The Comics Kingdom Blog

ASK THE ARCHIVIST: THE DREAMS OF WINSOR McCAY

Our founder, William Randolph Hearst, had a great eye for talent when it came to cartoonists of his era, and he would always pay handsomely to acquire and keep the services of  the best.

Unquestionably one of that number was Winsor McCay (1869-1934), forever to be remembered for Little Nemo In Slumberland, the foremost fantasy/science fiction strip of comics’ first decade. McCay was one of those geniuses of pen and ink, like Hal Foster and Alex Raymond who followed him, who could create well-thought out, highly intricate tableaus and deliver them every week.

He created Nemo for The New York Herald’s syndicate, and it ran there from 1905 to 1911. It was easily the star attraction of their offerings, inspiring some licensing, which included  an extremely early animated cartoon in 1911.  That was the year McCay’s fortunes rose with a move over to The Hearst Corporation. As always happened in those days when a cartoonist went to a new syndicate, he could bring the characters he created, but not the trade mark. That is, the name stayed behind, so The Newlyweds and Their Baby became  Their Only Child, The Katzenjammer Kids became Hans And Fritz, and Little Nemo In Slumberland became In The Land Of Wonderful Dreams.

He also contributed a number of situation comedy daily strips, with titles like The Faithful Employee, Mr. Bosh!, Everybody’s Got an Ax To Grind, and The Man From  Montclair (who became “The Man from Evanston” in the Chicago Examiner) But still most highly regarded work was McCay’s fantasy series. He always used the framing device of a dream to rationally explain why irrational things went on, and in addition to Nemo, there was a famous earlier daily series he’d done for the Herald called The Dream Of A Rarebit Fiend. He revived this format with new titles, usually a variant of “The Dream Of A Lobster Fiend.” Evidently McCay’s source of inspiration was overly rich food.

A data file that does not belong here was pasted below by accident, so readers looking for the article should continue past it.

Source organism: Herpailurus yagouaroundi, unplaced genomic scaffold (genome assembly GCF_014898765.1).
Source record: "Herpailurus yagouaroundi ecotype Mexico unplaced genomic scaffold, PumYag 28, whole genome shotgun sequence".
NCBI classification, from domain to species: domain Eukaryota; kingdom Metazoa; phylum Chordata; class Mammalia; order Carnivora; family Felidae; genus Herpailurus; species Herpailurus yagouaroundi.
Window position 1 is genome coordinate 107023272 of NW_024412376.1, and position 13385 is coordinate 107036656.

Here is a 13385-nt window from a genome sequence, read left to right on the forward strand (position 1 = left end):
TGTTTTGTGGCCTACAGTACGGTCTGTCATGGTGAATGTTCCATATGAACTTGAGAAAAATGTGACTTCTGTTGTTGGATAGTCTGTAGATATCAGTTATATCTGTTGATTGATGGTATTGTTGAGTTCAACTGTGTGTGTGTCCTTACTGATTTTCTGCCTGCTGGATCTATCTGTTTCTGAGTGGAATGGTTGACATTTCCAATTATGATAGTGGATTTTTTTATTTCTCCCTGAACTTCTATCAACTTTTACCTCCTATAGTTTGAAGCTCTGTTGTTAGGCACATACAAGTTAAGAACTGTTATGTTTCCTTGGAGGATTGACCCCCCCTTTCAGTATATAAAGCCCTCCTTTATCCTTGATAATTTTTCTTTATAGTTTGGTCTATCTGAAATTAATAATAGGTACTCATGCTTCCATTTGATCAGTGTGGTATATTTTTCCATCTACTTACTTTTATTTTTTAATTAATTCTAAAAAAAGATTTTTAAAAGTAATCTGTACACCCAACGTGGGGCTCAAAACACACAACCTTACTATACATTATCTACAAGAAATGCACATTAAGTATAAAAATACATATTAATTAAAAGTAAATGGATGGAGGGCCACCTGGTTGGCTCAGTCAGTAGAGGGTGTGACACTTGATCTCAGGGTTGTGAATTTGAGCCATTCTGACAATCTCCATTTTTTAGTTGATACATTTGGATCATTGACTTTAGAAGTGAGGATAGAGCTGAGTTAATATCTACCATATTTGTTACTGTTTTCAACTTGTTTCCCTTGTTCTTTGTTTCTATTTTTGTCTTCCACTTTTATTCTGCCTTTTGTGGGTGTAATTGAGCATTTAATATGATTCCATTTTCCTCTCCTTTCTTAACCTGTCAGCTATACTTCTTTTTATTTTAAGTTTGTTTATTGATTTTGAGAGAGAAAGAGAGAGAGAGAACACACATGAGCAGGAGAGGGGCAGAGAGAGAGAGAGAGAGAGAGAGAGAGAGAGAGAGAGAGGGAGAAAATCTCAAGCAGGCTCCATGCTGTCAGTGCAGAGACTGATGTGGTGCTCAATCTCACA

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Some of Winsor McCay’s daily nightmares from October 1911 to May 1912.

By 1914, McCay had stopped doing comics altogether and only contributed editorial work for the Hearst opinion pages, and a large, often half-page effort for the Sunday edition that could take on elaborate fantasy elements.

Responses to Reader Comments:

To D.D.Degg-

I know the Newspaper Feature Service and King Features syndicate designations are a century old,  or nearly so,  but I guessed that as a topic, it would be on the moldy minutiae side, of interest only to us comics super fans. However, in two years we will celebrate our corporate name’s origin, and the man who was responsible (after Mr. Hearst, of course), Moses Konigsburg.

To John Leasure, MR. WHOOPEE-

Glad to run some of the old Barnes episodes ofThe Better Half past you. Maybe if I can think of an excuse, I’ll show off some of his Sundays too. They were basically five one-panel gags instead of one, with the center cartoon in a circle instead of a square.

To Lud Hughes-

The Charleston Gazette might have done just that, the feeling that it was a more adult series than say, the Register & Tribune’s other daily gag panel, The Family Circus, was talked about when I was a kid. There were other papers that put it among the want ads, but most papers included it with the rest of the comics with no problem, for instance, The Philadelphia Evening Bulletin always had both panels on the back page for years.

Best,

The Archivist

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